By BASHIR ADEFAKA
•How Abubakar rules Sokoto, oversees millions of Nigerian Muslims
Anyone who has spent at least one hour with the Sultan of Sokoto and Amirul Mu’mineen of Nigeria before will want to have it again and again. That is a monarch so much loved, not only by his subjects but also by people from afar. His people of the Caliphate live their lives based on the Qur’anic injunctions, ‘Obey Allah, His messenger and those in positions of authority among you.’
This, like it has always been, again manifested the moment I arrived the seat of the Caliphate on Saturday, 4 May 2019 as a guest from Lagos on a mission to watch the efforts the Sultan, assisted by his aides in the Sultanate Council Moon-sighting Committee and the Nigerian Supreme Council for Islamic Affairs (NSCIA), makes to ensure that the over 90 million Muslim faithful he leads in Nigeria are properly guided, particularly on the commencement (and termination) of the all-important Ramadan fasting.
Inside the palace
60 hours with the Sultan further threw light on why and how the people are deep in selflessness, accommodation and hospitality.
In many parts of the world, especially Nigeria, some monarchs do not sleep in their palaces. They operate in the palace during the day time but relocate to their private homes in choice areas of town in the night to sleep.
This is attributable to the remote areas in which the palaces in many towns are located. But Sultan Sa’ad Abubakar does not only choose to relate with his people at the various levels, he also sleeps in the palace located in the heart of Sokoto metropolis, and surrounded by over 142 houses of such people who are so much attracted to him and this is not unconnected with his disciplined but amiable personality.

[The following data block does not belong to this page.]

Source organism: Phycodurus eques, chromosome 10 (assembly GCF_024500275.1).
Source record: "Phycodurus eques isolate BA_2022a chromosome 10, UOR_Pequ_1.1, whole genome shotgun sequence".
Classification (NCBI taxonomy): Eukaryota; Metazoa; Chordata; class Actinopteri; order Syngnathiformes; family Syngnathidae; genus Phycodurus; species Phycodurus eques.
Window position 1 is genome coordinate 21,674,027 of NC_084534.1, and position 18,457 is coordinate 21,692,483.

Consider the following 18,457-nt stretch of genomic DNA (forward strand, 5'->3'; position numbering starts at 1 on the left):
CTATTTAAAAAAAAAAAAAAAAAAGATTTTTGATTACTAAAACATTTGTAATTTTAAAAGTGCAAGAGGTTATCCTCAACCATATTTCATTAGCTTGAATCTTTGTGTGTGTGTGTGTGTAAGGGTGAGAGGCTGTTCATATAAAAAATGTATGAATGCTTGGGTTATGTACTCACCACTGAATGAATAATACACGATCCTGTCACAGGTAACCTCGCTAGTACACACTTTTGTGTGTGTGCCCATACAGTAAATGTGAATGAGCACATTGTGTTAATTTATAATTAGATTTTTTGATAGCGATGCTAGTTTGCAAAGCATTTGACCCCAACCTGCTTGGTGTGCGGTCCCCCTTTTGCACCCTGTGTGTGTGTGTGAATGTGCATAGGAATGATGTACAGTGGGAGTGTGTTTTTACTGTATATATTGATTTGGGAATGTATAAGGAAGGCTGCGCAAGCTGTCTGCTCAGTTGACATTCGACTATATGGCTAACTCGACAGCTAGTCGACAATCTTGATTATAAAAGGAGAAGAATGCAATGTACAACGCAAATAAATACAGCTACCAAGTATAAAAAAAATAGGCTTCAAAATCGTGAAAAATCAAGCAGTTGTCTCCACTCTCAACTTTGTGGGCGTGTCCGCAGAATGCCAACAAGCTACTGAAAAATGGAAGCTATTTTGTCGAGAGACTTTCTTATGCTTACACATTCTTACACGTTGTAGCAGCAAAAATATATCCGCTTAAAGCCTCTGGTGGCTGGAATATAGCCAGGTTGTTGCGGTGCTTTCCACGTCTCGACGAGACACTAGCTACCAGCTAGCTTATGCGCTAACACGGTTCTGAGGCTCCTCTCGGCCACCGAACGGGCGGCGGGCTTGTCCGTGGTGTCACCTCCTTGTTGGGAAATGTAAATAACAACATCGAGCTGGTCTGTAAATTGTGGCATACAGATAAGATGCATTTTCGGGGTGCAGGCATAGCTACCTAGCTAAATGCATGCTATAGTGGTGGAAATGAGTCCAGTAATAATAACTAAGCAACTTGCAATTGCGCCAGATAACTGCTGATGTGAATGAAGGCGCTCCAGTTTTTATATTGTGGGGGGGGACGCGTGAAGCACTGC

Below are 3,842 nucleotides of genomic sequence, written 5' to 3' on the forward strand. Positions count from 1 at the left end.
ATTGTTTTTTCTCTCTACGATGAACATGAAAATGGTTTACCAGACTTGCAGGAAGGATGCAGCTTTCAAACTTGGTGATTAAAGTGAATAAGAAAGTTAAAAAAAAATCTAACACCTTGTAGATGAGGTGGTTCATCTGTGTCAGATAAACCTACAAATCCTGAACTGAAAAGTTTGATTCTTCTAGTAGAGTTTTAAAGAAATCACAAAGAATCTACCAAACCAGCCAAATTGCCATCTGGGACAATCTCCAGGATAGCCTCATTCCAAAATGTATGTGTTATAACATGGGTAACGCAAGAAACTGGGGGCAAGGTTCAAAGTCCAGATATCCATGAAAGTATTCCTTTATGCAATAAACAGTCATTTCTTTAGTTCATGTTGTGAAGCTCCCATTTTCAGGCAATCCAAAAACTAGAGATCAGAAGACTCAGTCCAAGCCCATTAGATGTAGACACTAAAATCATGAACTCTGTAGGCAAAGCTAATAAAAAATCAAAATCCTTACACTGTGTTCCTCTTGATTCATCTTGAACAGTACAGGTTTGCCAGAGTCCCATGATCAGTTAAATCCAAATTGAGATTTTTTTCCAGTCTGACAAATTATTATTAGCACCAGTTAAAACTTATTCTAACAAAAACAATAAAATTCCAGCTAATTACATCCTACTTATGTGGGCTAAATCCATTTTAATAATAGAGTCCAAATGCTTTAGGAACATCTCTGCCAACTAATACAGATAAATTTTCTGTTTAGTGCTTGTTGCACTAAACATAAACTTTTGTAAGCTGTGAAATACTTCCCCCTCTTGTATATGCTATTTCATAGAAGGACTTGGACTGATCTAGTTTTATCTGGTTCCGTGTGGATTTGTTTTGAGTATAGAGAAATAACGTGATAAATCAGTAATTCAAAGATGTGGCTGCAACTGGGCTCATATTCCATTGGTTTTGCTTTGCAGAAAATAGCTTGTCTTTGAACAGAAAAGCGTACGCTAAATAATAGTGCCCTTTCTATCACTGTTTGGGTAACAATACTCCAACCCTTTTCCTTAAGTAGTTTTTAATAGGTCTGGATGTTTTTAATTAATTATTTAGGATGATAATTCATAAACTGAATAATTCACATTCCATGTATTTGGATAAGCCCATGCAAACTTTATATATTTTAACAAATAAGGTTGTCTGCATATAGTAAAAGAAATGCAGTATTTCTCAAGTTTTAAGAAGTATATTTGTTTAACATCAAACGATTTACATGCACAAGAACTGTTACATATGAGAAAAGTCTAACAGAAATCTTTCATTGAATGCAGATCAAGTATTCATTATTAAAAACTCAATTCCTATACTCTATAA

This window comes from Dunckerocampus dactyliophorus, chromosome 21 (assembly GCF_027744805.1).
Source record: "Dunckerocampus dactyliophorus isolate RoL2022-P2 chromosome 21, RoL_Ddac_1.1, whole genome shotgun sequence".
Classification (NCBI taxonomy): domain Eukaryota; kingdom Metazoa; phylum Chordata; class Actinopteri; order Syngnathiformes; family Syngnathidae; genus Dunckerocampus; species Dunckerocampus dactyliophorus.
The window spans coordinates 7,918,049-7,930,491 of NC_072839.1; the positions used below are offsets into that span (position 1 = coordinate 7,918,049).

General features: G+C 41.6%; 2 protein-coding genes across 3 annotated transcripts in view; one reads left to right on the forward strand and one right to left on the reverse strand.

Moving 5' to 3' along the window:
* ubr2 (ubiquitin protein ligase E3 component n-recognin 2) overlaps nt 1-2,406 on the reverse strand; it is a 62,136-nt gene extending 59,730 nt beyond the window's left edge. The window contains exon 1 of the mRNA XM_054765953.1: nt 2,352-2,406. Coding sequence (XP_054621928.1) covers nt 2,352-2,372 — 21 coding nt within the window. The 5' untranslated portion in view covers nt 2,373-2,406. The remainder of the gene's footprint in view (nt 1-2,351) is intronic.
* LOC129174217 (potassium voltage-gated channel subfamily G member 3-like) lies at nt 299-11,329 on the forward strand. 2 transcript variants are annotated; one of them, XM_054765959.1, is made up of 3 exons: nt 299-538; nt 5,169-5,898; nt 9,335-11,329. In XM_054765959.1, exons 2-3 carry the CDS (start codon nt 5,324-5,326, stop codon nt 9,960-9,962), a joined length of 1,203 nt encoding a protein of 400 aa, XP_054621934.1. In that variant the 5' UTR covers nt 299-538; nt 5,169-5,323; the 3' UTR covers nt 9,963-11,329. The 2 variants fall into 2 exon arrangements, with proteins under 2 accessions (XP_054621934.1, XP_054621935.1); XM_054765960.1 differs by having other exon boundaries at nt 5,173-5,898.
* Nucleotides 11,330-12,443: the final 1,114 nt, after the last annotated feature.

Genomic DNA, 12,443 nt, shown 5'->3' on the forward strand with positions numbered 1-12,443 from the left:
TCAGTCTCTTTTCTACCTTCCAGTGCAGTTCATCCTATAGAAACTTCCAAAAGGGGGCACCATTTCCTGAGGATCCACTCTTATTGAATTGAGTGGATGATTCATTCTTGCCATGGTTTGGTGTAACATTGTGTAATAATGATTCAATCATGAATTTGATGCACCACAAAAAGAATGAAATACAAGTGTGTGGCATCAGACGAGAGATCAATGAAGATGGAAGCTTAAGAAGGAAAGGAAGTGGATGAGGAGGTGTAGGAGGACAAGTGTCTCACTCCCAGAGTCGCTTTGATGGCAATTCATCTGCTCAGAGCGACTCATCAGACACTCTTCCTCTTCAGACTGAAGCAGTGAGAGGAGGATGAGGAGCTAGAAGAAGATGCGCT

The Sultan’s neighbours are not those you can refer to as the cream of the society or the affluent; they are peasants. “We are okay with where we are and who we are. We may not be rich or so rich, but we are highly comfortable,” one of the neighbours, who simply wanted to be addressed as Amisu, once said.
These are people whose houses could not be said to be palatial beside the palace of the revered head of Muslims of Nigeria, Africa’s fourth most influential monarch and world’s number 17 most influential Muslim leader.
The Amirul Mu’mineen of Nigeria is the younger brother of the late Sultan Ibrahim Muhammadu Maccido Dan Abubakar, who was, in his life-time, referred to as Muhammadu Maccido, and who died with his son, Badamosi Maccido, and many others, aboard ADC Flight 53 that crashed in Abuja on October 29, 2006, at the age of 78. Sa’ad and Maccido are both sons of the 17th Sultan who ruled Sokoto for 50 years before his demise, Sir Siddiq Abubakar.
Husband of Hajia Nabila and father of Fatimah, Wali, Amir, Amira, among others, Sa’ad Abubakar, a disengaged Brigadier-General of the Nigerian Army, was called home to become the 20th Sultan, on March 3, 2007, at a ceremony attended by then President Olusegun Obasanjo and several former Nigerian leaders, including the late Alhaji Usman Aliyu Shehu Shagari.
The Sultan is a leader with multiplicity of responsibilities. Apart from being a monarch overseeing the seat of the Caliphate, he is also the President-General, Nigerian Supreme Council for Islamic Affairs, NSCIA; Chairman, Nigeria Inter-Religious Council (NIREC); Chairman, National Traditional Rulers Council (NTRC) and President-General, Jama’tu Nasiril Islam (JNI). All these, coupled with the wealth of experience he acquired in the course of his military career, have made him one of the most influential monarchs in Africa.
Meanwhile, Sultan Abubakar does not deny his subjects in the Sokoto Sultanate the attention they need.
The Muslim leader and moon-sighting
The trip to the Sultanate coincided with the Eve of the commencement of Ramadan 1440 AH when Muslims were expected to look out for the new moon. Muslims were given telephone numbers – including that of the Sultan – to be called in case the new moon was sighted anywhere in the country.